“Fear leads to anger. Anger leads to hate. Hate leads to suffering.”
Disapproval makes me nervous. I hate people hating on me. Some folks thrive on argument and controversy, but I am a fan of the smiley-cuddly-quiet life. I didn’t write for a terribly long time because I found the hostility that I contended with every day just from walking in the world as myself too exhausting to allow me to deal with a whole second stream of criticism. Being different, whether accidentally or on purpose, is still considered an act of provocation. Yet, being a writer requires a thick skin. You can’t please everyone all the time, and in our digitally oriented world of instant circulation and viral shaming anyone can get their feelings or opinions nailed to the wall a million times over just for having the sheer audacity to share them. The internet makes writers of us all, leaving us all open and vulnerable to criticism, disapproval and shaming.
For the argument’s sake, I’m going to call this Phase Two. The initial terror and panic have been replaced by blazing anger, gnawing fear and damning vitriol. Everyone, it seems, is a Snowflake or a Karen (covidiot didn’t really stick, did it?). The internet has always (at least in my experience) been an angry place, but as the battle lines over reopening are drawn there’s so much hate and hostility on both sides that tuning out of politics and tweeting about puppies can feel like the safest, sanest thing to do. The current situation is laying open our differences in brutally visible and tangible ways, with new polarising stories constantly breaking and public policy uncertain and unpredictable. Politics and religion, those classic conversational minefields, have already stirred up huge social discontent in our lives, pitting friends and family against one another through the whole Brexit-Trump debacle of the last four years. Now the days of Brexit seem positively halcyon as folks are publicly shamed for walking two-abreast, derided as ignorant disease-spreaders, mocked for being paranoics or accused of suppressing civil liberties. This is not a time where any of us can gain wholehearted approval for anything we do, say or think.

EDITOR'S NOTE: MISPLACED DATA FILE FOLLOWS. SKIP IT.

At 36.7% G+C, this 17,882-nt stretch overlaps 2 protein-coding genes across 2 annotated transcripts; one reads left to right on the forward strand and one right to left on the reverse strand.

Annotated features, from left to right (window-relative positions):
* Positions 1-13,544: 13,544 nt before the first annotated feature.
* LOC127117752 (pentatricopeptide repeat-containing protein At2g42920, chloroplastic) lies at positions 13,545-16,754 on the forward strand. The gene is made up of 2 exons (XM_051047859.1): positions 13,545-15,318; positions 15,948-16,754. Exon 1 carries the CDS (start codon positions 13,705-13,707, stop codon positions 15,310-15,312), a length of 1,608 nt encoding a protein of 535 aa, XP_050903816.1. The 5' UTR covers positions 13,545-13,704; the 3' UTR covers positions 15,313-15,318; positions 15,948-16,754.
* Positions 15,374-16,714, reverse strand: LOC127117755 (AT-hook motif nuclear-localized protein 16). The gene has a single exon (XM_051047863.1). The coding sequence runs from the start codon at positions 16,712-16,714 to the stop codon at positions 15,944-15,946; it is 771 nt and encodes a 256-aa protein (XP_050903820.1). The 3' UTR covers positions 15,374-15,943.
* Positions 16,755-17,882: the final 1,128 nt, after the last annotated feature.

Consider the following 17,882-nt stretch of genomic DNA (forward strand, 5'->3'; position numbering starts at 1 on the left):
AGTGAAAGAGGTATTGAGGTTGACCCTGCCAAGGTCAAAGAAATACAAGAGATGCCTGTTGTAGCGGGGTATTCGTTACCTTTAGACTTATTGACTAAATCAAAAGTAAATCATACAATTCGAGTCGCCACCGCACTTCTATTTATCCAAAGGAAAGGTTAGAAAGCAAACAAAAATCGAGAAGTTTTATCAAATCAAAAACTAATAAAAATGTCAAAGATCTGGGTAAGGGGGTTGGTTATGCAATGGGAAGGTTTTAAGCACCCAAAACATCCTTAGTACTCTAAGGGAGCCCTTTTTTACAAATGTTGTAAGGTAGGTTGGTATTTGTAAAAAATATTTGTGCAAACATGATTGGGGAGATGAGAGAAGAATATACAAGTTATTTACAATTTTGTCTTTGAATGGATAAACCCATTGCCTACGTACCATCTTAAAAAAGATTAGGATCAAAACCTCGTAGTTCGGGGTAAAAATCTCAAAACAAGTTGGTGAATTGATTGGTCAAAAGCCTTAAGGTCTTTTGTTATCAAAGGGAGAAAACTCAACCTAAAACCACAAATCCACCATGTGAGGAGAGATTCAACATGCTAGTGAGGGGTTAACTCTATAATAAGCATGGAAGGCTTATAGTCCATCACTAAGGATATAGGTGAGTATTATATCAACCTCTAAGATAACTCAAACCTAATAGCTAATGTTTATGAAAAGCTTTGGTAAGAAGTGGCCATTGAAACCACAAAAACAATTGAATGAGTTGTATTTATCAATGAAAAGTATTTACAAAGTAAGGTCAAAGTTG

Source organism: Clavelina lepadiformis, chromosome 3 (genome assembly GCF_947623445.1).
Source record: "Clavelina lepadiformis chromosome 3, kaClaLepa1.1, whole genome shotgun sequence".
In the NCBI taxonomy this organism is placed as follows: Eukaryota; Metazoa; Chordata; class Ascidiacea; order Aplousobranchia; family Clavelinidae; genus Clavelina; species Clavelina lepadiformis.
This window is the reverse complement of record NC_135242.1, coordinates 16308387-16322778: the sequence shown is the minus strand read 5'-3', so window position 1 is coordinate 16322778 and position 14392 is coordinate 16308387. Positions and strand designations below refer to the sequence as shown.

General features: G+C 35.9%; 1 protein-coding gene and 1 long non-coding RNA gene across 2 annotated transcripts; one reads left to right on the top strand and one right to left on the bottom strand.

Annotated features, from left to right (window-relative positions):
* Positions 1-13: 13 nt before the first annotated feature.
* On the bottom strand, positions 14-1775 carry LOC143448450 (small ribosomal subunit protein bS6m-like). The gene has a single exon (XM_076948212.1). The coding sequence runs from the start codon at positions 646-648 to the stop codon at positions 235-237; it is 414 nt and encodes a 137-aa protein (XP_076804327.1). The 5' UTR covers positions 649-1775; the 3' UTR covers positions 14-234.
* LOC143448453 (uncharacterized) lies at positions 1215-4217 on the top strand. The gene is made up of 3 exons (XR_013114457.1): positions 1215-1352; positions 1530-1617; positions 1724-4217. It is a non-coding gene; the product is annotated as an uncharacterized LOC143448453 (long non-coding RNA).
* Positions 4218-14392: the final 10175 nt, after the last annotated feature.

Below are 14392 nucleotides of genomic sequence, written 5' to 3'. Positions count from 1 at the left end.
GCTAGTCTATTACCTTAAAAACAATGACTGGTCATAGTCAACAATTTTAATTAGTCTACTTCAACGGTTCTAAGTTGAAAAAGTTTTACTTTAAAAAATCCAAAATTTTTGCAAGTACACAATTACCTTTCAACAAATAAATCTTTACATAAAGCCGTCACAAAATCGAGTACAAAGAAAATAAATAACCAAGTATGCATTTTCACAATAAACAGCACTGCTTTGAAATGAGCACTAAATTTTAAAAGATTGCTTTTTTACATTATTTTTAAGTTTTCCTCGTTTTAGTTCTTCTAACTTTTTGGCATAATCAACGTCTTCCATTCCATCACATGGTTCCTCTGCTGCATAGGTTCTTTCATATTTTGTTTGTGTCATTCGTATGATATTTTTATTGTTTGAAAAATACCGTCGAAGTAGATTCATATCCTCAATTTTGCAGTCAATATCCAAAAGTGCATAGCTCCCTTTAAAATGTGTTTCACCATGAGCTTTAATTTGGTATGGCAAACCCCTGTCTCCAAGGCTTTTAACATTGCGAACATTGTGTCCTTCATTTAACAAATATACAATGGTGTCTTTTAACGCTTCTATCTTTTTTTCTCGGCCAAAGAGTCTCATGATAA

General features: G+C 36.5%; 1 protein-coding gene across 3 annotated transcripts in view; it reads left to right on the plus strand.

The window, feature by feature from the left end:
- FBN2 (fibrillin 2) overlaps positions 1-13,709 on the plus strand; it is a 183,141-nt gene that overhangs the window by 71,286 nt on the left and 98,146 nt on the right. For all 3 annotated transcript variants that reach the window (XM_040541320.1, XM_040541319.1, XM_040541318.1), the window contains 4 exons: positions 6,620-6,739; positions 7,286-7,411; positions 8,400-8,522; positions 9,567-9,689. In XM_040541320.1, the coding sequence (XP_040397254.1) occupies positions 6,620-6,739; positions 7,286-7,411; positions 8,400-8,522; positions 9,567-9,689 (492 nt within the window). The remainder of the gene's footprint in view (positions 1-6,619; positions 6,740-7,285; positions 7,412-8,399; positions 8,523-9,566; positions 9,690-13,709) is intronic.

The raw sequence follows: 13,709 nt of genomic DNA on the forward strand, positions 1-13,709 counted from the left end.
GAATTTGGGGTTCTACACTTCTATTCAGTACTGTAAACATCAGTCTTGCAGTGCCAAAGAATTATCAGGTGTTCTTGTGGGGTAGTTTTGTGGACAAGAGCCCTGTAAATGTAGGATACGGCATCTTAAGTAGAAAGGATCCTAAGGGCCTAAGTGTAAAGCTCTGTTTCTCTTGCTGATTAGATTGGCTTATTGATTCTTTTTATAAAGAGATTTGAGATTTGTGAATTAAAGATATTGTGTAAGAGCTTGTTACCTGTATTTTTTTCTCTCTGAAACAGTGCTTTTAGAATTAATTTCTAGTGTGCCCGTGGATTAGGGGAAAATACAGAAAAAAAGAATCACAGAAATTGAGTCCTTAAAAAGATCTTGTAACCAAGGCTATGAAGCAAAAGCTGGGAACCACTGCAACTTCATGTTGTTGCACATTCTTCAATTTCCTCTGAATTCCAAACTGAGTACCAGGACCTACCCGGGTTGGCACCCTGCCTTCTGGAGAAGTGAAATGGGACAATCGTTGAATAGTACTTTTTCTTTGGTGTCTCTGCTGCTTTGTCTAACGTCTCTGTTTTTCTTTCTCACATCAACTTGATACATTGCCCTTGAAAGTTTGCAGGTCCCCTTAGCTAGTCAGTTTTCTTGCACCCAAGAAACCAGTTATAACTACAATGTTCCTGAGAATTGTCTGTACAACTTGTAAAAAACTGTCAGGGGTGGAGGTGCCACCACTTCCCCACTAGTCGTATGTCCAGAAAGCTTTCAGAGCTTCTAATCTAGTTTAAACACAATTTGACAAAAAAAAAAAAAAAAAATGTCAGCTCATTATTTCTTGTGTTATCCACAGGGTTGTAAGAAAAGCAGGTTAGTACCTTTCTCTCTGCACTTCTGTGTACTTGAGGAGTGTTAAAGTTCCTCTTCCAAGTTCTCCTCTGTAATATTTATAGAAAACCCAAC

Right now, talking (and writing) make me nervous. With frustrations running high as the debate over reopening intensifies and we are bombarded with increasing numbers of conflicting studies and diverse expert opinions, it’s hard to know what to think, never mind what to say. Untrustworthy news sources are the icing on the powder keg. Fake news has gone from a source of horror to a joke to an accepted part of everyday life, allowing us to choose what we believe and creating an ideological battleground where everyone claims that science is on their side. With each of us affected differently by the crisis, we all have a divergent take-away and even among intimate friends and family unexpected differences of opinion are emerging. Small things that we may not have noticed or cared about before become sticking points. Some people are immediately easier to converse with than others, and it may not be the ones you’d expect. But how to get there in the first place? Sounding out safe conversational ground can feel like a dance across a field of social landmines that could explode into a cloud of shaming at any moment. We’ve all been shocked at things our friends and relatives have said, as they undoubtedly have been by us. Even those of us who want desperately to keep everyone happy are unable to open our mouths (or our browsers) without putting somebody’s back up.
Most of us yearn for a fair, tolerant society where different viewpoints are valued and included, but once you throw death and poverty into the mix, the pressures of survival force us to push for what we believe will meet our needs safely and in the quickest, simplest manner. Empathy dissipates in the face of righteous panic, making our divisions more potent and dangerous, and at times it feels safest not to say anything at all. When this is all over, how will we go back to communicating openly, knowing all of each other’s hidden weaknesses and prejudices? Can we ever look at one another the same way again? Will we ever be able to trust in the objectivity of the information we’re able to access, and how will the balance between individual and societal needs be restored? Will any kind of approval or consensus become an oxymoron relegated to history? When the only certain thing is uncertainty and it’s hard to trust anyone or anything, the future seems a very bleak place indeed. If this really is our version of the Black Death then we may still have the Dark Ages to come.